The somewhat ‘biphasic’ appearance of the SFT in our case can be explained by its location. Because the tumour was exclusively intrapulmonary, as it grew, it would have incorporated alveolar elements that express epithelial markers (cytokeratins and e abbreviations 'EMA', 'MDM2' and 'CDK4' at its first mentioEMA) and stain positively for nuclear TTF-1, causing certain confusion with other biphasic tumours.
Observation of the epithelial component made it necessary to establish the differential diagnosis with other biphasic tumours such as BSS, biphasic mesothelioma and dedifferentiated liposarcoma (DLPS). Biphasic mesothelioma shows a diffuse growth pattern, but it can also grow locally. It has a mixed spindle cell and epithelial pattern and is diagnosed by positive staining for pan-cytokeratin, calretinin, CK 5/6, podoplanin and WT1.
The negative results for S-100, MDM2 and CDK4 ruled out DLPS.
Because of its high specificity, STAT6 is very useful for ruling out tumours with a similar morphology to SFT.3 It should be noted, however, that STAT6 amplification was recently demonstrated in a subset comprising nearly 1% of DLPS. As these tumours also express STAT6 by immunohistochemistry (although with less intensity than SFT), care should be taken when distinguishing between DLPS and SFT.4
It was also necessary to rule out CD34+ spindle cell tumours that can mimic SFTs when they occur in the lung. These include (a) lung metastasis from gastrointestinal stromal tumour, which shows strong diffuse staining with CD117 and/or Delay of germination-1 (DOG-1); (b) Kaposi sarcoma of the lung, which can occur in patients with AIDS and stains positively with human herpesvirus 8 (HHV8) and (c) mammary-type myofibroblastoma, which stains positively for desmin, h-caldesmnon, estrogen receptor, progesterone receptor and androgen receptor and negatively for retinoblastoma protein. SFT can be ruled out in all these cases because of the absence of STAT6 expression.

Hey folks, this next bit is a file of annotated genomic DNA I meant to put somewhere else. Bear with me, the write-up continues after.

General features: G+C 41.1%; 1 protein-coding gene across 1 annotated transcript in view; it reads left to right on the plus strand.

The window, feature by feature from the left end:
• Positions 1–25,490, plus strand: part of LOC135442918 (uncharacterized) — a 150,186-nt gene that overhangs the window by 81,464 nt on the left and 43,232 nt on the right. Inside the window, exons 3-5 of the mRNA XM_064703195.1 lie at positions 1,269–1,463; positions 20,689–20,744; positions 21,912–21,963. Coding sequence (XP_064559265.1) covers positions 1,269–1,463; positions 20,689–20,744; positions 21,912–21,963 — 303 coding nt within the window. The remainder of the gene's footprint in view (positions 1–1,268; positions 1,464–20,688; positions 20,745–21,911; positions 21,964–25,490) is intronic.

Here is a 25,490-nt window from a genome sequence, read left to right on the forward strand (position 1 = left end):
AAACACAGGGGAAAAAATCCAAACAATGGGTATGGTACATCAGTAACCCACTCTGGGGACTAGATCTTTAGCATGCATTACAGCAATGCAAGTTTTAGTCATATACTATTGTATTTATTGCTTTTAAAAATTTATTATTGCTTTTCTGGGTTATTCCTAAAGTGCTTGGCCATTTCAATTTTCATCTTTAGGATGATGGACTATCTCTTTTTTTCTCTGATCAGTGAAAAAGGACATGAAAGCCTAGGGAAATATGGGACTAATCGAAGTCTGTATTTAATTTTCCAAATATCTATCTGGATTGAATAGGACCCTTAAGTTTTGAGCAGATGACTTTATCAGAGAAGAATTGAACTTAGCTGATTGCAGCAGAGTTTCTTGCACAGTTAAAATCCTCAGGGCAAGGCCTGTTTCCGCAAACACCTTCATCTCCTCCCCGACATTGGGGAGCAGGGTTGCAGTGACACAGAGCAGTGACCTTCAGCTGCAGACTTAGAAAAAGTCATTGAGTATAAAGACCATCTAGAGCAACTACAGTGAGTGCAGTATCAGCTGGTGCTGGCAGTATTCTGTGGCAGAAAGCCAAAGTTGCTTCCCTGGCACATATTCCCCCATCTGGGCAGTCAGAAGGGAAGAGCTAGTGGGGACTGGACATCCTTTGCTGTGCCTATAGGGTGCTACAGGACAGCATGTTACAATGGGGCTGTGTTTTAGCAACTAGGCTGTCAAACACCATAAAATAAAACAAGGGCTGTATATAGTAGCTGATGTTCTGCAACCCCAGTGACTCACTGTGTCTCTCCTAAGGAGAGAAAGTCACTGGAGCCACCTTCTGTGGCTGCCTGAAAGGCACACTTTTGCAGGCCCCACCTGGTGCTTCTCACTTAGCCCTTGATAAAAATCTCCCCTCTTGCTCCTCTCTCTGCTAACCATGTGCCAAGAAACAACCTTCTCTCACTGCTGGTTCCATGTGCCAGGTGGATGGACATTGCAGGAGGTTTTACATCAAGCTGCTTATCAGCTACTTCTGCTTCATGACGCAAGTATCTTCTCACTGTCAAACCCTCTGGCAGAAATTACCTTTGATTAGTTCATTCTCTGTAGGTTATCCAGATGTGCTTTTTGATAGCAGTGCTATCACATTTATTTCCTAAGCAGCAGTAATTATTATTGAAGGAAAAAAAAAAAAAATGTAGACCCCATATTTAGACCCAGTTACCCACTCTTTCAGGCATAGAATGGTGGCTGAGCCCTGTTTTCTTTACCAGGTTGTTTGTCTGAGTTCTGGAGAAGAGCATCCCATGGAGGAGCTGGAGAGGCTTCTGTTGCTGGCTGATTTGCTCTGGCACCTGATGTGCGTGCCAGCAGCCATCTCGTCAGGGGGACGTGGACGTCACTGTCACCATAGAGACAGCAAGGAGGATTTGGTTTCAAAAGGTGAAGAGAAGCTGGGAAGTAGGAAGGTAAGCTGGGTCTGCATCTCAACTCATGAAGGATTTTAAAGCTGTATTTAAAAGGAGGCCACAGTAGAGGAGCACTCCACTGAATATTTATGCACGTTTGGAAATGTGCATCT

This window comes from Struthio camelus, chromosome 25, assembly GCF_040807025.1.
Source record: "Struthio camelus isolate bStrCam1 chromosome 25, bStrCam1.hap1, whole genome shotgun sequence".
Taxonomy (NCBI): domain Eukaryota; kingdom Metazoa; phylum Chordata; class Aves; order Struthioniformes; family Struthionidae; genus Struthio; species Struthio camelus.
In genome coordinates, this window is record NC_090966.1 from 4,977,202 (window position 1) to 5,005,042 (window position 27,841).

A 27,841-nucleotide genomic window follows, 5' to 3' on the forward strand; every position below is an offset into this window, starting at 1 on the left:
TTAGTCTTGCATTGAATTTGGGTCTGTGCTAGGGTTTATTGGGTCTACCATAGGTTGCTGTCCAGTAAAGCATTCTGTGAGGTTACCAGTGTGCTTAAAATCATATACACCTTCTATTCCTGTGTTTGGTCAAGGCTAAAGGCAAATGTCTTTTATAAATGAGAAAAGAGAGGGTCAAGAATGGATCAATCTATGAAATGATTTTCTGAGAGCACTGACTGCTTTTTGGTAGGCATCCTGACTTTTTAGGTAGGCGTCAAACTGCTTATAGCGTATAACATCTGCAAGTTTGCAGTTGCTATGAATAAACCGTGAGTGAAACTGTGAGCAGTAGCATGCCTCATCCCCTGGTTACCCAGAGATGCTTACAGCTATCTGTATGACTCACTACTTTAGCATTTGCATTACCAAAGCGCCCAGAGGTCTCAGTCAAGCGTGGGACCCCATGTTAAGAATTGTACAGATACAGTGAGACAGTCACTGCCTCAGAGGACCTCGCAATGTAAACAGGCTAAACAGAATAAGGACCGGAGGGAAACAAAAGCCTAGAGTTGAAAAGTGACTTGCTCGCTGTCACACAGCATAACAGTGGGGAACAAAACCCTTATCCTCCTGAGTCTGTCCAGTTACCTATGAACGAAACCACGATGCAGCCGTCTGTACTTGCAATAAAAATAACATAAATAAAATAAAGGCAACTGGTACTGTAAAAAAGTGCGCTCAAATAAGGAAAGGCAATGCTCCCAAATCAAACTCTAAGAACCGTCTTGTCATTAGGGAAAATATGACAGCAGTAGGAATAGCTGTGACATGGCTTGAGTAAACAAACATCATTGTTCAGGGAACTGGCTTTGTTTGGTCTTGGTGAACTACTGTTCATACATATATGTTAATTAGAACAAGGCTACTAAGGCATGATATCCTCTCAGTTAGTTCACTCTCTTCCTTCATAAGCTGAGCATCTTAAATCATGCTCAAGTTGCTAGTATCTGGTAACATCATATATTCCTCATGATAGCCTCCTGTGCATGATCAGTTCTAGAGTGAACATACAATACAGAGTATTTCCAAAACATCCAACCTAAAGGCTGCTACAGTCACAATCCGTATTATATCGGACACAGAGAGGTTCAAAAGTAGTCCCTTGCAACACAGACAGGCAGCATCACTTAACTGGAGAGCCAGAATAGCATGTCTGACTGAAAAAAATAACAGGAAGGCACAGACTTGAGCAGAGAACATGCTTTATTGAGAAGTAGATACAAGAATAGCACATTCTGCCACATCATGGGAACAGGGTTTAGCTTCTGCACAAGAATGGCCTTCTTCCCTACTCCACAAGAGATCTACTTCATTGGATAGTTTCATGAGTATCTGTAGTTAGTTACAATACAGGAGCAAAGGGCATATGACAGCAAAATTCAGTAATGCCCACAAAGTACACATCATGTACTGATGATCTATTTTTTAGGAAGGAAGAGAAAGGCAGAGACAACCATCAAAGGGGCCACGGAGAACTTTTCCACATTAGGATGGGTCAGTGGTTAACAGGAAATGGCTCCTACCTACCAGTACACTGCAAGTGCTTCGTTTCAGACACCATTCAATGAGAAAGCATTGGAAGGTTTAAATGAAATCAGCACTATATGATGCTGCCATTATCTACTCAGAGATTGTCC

E. Atypical solitary fibrous tumour.
Take home messages
Atypical SFT resembles conventional solitary fibrous tumour (SFT), but it shows atypical histological features each suggestive of malignancy. Its immunohistochemical characteristics are also analogous to those of conventional SFTs (positivity for CD34 and STAT6).
Intraoperative touch imprint cytology is useful for identifying giant pleomorphic cells suggestive of malignancy.
Intrapulmonary growth leading to incorporation of alveolar elements expressing epithelial markers (cytokeratins and EMA) and TTF-1 can lead to confusion with biphasic tumours.
Normal alveolar epithelial cells form cleft-like spaces that may occasionally be trapped by growing spindle cells. Pathologists need to be aware of this possibility to avoid misdiagnosis of biphasic synovial sarcoma.
Dedifferentiated liposarcoma (DLPSs) is ruled out by S-100, MDM2 and CDK4 negativity. Note that 1% of DLPSs are STAT6+.
STAT6 positivity rules out other CD34+ spindle cell tumours.
The author would like to thank Dr Christopher D.M. Fletcher (Brigham and Women’s Hospital, Boston, MA) for reviewing the case and for his helpful comments.
Handling editor Iskander Chaudhry.
Contributors JL made the diagnosis, prepared the manuscript, recorded clinical information and provided the figures. LA diagnosed and provided CT scans.
Funding The authors have not declared a specific grant for this research from any funding agency in the public, commercial or not-for-profit sectors.
Competing interests None declared.
Provenance and peer review Not commissioned; externally peer reviewed.